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Tanzania, 3 February 2015: German First Lady meets survivors of violence at Temeke Police Gender Children's Desk

© UNICEF Tanzania/2015/Bisin
The German First Lady, Daniela Schadt, being interviewed by a UNICEF young reporter at the Police Gender and Children’s Desk in Temeke, Dar es Salaam.

 
3 February 2015, DAR ES SALAAM, United Republic of Tanzania – Visiting German First Lady Daniela Schadt had a compelling interaction with survivors of violence at the Chang’ombe Police Gender and Children’s Desk.

Schadt and her partner, German President Joachim Gauck, are on a three-day visit to Tanzania and today visited Temeke district’s Police Gender and Children’s Desk. A patron of UNICEF Germany, Schadt heard the stories of survivors of violence.

"I am very impressed by the life-changing work you are doing for the women and children of Temeke," Schadt was quoted telling the police officers at the Gender and Children’s Desk.

With support from the United Nations (UNICEF, UNFPA and UN Women), the Tanzania Police Force is committed to improving its response to survivors of Gender Based Violence (GBV) and victims of child abuse. At the heart of the Police’s response to GBV and child abuse are the Gender and Children’s Desks – specialist units in each police station staffed by trained officers able to handle such cases. In August 2011, the Inspector General for Police committed to establishing Desks in all police stations in Tanzania. The vision of the Tanzania Police Force is to ensure that every child, woman or man that reports to a Desk is treated with dignity and sensitivity and that every case is handled effectively and efficiently. The Police Partner Coordination Group on GBV and child abuse, convened by the Police and comprised of development partners, NGO partners and relevant Ministries, Departments and Agencies, is committed to support the Police to realise this vision.

Since the establishment of Gender and Children’s Desks, the number of reported cases has increased significantly in Chang’ombe. The Desk officers conduct awareness raising sessions in schools, in community meetings and in bars. But, most notably, word of mouth from people who have been assisted by the Desk encourages victims and their families to come and ask for help. The Chang’ombe Desk, which was renovated and equipped with UNICEF assistance, provided support to 269 victims of gender based violence and child abuse in 2014 compared to just 71 cases in 2009.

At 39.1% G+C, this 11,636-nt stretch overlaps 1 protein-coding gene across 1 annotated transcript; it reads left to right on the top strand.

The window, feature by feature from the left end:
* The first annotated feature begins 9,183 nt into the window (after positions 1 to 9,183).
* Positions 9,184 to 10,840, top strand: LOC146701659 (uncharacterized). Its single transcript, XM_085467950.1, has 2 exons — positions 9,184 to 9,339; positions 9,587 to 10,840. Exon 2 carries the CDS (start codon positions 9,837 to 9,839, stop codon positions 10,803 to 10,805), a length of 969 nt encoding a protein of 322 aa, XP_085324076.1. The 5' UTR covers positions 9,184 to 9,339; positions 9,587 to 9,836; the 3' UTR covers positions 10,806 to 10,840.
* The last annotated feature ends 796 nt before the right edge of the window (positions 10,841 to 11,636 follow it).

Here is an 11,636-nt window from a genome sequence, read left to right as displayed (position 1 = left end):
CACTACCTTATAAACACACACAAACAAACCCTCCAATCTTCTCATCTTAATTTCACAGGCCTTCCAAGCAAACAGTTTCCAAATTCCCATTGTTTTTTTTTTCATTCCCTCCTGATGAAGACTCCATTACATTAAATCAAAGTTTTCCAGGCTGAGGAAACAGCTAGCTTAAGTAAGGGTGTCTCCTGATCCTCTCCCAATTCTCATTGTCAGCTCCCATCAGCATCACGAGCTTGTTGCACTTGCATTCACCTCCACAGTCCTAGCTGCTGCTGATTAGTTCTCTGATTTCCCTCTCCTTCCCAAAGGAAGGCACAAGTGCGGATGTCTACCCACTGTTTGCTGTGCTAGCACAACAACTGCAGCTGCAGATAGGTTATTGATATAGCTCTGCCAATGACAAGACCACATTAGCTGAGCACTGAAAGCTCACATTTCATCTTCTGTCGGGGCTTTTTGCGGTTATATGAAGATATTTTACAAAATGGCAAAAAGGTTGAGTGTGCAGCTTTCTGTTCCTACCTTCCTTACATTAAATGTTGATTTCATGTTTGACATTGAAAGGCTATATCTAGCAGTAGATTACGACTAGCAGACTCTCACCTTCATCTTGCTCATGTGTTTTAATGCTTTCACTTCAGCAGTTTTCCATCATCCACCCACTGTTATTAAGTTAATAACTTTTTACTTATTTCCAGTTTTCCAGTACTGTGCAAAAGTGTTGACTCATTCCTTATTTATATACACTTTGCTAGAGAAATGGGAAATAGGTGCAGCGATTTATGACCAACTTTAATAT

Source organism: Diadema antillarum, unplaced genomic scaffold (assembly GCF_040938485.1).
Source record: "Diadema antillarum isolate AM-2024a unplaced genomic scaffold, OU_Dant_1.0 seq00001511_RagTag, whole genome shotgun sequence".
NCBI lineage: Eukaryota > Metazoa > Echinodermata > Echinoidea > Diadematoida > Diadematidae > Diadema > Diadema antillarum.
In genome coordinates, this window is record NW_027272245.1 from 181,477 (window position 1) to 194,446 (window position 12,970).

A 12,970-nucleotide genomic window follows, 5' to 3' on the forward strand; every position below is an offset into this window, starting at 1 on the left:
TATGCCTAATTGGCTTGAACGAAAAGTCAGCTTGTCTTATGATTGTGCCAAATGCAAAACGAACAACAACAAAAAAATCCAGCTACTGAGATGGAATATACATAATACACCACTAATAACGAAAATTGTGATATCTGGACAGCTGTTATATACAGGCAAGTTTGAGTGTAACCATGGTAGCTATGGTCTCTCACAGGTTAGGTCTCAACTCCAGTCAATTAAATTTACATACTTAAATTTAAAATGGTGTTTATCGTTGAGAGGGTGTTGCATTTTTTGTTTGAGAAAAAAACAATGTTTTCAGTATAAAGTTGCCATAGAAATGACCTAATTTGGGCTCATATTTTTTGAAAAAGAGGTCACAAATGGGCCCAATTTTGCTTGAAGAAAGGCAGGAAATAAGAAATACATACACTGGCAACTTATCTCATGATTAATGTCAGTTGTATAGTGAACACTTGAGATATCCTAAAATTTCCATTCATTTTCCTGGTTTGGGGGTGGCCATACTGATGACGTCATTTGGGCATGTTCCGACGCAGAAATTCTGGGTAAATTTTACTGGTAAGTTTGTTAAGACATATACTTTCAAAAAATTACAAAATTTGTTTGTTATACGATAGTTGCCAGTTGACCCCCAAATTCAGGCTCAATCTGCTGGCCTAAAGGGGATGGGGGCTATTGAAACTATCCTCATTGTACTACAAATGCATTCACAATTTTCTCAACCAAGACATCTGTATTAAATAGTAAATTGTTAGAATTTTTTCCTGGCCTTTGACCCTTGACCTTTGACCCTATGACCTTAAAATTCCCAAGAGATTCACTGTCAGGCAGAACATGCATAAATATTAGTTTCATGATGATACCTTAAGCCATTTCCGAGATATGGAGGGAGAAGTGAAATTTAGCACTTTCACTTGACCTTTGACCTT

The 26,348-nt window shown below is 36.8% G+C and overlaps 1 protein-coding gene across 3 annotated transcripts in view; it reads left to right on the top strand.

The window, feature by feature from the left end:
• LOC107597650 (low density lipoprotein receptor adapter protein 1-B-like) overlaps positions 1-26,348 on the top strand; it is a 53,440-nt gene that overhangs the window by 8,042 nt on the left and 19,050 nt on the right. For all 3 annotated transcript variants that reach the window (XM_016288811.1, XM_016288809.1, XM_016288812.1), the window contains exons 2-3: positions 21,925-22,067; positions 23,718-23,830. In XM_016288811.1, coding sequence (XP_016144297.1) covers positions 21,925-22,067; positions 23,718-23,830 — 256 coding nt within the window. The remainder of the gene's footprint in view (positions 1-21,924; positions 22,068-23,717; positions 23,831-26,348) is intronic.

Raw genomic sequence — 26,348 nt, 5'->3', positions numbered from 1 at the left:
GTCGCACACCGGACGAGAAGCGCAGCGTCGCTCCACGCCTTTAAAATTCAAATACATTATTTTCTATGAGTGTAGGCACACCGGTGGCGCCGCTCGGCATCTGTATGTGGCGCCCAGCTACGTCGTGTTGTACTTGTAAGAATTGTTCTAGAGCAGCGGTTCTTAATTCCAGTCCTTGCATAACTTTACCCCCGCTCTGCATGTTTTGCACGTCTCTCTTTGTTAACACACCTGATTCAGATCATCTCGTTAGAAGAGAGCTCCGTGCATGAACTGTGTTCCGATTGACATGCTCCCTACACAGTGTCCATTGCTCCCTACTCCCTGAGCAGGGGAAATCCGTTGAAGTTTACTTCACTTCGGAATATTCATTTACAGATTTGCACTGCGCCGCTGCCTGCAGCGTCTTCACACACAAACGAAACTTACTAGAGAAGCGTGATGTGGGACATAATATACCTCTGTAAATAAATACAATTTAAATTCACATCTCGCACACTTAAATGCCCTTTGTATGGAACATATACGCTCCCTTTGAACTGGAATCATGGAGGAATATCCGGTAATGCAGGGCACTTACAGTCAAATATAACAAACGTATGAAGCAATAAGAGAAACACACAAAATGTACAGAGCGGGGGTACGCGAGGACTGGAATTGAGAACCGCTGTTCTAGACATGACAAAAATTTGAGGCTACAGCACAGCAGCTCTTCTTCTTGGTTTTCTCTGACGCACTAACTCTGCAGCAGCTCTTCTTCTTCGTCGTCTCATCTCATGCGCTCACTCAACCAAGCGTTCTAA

‘Ending violence is everyone’s business. All violence against children can be prevented’, said Birgithe Lund-Henriksen, UNICEF Tanzania’s Chief of Child Protection. ‘Promoting and providing services for children and their families that identify, offer help, support and care, as well as mechanisms to report incidences of violence, is one of the key strategies UNICEF is implementing to prevent and respond to violence. Services help children cope with their situation, and also break the cycle of abuse and reduce further harm. We commend the Police for its dedication to ending violence in communities by ensuring that there are fully equipped Desks in every police station across the country. UNICEF is proud to be partnering with the Police in realizing this vision’.

The United Nations has supported the Tanzania Police Force to develop a 3 year action plan (2013 – 2016) which focuses on improving the infrastructure ofthe Police Gender and Children’s Desks, enhancing the skills and knowledge of staff working at the desks to effectively handle cases of GBV and Child Abuse, and raising awareness of the public on how and where to report cases. The action plan sets out clear objectives, activities, and targets for enhancing Gender and Children’s Desks for the next three years. The Tanzania Police Force selected six priority regions to start with in implementing the action plan (Dodoma, Iringa, Kilimanjaro, Mara, Mbeya, and Dar es Salaam).

The Violence Against Children Survey, launched by the Ministry of Community Development, Gender and Children and UNICEF in 2011, highlights the specific vulnerability of children to physical and sexual violence in Tanzania: nearly 1 in 3 girls and 1 in 7 boys experience sexual violence and over 70 per cent of both girls and boys experience physical violence before the age of 18 years. However, most survivors never tell anyone about their experience and relatively few cases are reported to the Police.
 

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For further information, including interviews or a detailed list of activities in Tanzania, please contact:

Sandra Bisin, UNICEF Tanzania, Mobile: +255 787 600079, sbisin@unicef.org

Jacqueline Namfua, UNICEF Tanzania, Mobile: +255 754 711073, jnamfua@unicef.org

 

 
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